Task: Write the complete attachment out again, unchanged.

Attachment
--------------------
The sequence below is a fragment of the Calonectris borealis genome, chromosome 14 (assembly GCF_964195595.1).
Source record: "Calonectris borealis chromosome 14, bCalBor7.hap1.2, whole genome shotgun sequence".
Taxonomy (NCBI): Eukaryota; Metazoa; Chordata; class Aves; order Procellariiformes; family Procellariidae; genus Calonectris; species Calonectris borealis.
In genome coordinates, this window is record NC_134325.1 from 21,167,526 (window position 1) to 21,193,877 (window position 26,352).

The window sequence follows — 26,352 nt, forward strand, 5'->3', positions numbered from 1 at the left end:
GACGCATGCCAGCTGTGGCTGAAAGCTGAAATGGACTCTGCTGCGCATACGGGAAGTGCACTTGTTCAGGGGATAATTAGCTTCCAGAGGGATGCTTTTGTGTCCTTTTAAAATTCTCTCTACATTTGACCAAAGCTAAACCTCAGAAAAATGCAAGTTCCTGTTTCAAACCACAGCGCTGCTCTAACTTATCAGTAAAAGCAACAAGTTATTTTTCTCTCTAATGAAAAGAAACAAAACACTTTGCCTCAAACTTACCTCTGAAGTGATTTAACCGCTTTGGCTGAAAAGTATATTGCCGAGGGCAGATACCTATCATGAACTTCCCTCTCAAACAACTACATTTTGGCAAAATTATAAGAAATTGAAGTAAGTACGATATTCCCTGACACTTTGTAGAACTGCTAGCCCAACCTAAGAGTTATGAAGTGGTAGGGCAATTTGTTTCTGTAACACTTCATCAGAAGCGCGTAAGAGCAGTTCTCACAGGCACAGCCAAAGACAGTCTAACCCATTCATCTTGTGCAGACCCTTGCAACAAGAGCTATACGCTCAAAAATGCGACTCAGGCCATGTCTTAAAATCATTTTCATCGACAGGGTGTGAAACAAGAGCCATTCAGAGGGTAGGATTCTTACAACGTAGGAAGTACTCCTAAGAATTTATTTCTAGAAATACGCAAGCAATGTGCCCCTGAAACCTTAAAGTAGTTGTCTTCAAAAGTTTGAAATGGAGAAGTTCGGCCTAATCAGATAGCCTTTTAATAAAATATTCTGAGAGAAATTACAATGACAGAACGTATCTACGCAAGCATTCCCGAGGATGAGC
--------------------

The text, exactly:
The sequence below is a fragment of the Calonectris borealis genome, chromosome 14 (assembly GCF_964195595.1).
Source record: "Calonectris borealis chromosome 14, bCalBor7.hap1.2, whole genome shotgun sequence".
Taxonomy (NCBI): Eukaryota; Metazoa; Chordata; class Aves; order Procellariiformes; family Procellariidae; genus Calonectris; species Calonectris borealis.
In genome coordinates, this window is record NC_134325.1 from 21,167,526 (window position 1) to 21,193,877 (window position 26,352).

The window sequence follows — 26,352 nt, forward strand, 5'->3', positions numbered from 1 at the left end:
GACGCATGCCAGCTGTGGCTGAAAGCTGAAATGGACTCTGCTGCGCATACGGGAAGTGCACTTGTTCAGGGGATAATTAGCTTCCAGAGGGATGCTTTTGTGTCCTTTTAAAATTCTCTCTACATTTGACCAAAGCTAAACCTCAGAAAAATGCAAGTTCCTGTTTCAAACCACAGCGCTGCTCTAACTTATCAGTAAAAGCAACAAGTTATTTTTCTCTCTAATGAAAAGAAACAAAACACTTTGCCTCAAACTTACCTCTGAAGTGATTTAACCGCTTTGGCTGAAAAGTATATTGCCGAGGGCAGATACCTATCATGAACTTCCCTCTCAAACAACTACATTTTGGCAAAATTATAAGAAATTGAAGTAAGTACGATATTCCCTGACACTTTGTAGAACTGCTAGCCCAACCTAAGAGTTATGAAGTGGTAGGGCAATTTGTTTCTGTAACACTTCATCAGAAGCGCGTAAGAGCAGTTCTCACAGGCACAGCCAAAGACAGTCTAACCCATTCATCTTGTGCAGACCCTTGCAACAAGAGCTATACGCTCAAAAATGCGACTCAGGCCATGTCTTAAAATCATTTTCATCGACAGGGTGTGAAACAAGAGCCATTCAGAGGGTAGGATTCTTACAACGTAGGAAGTACTCCTAAGAATTTATTTCTAGAAATACGCAAGCAATGTGCCCCTGAAACCTTAAAGTAGTTGTCTTCAAAAGTTTGAAATGGAGAAGTTCGGCCTAATCAGATAGCCTTTTAATAAAATATTCTGAGAGAAATTACAATGACAGAACGTATCTACGCAAGCATTCCCGAGGATGAGC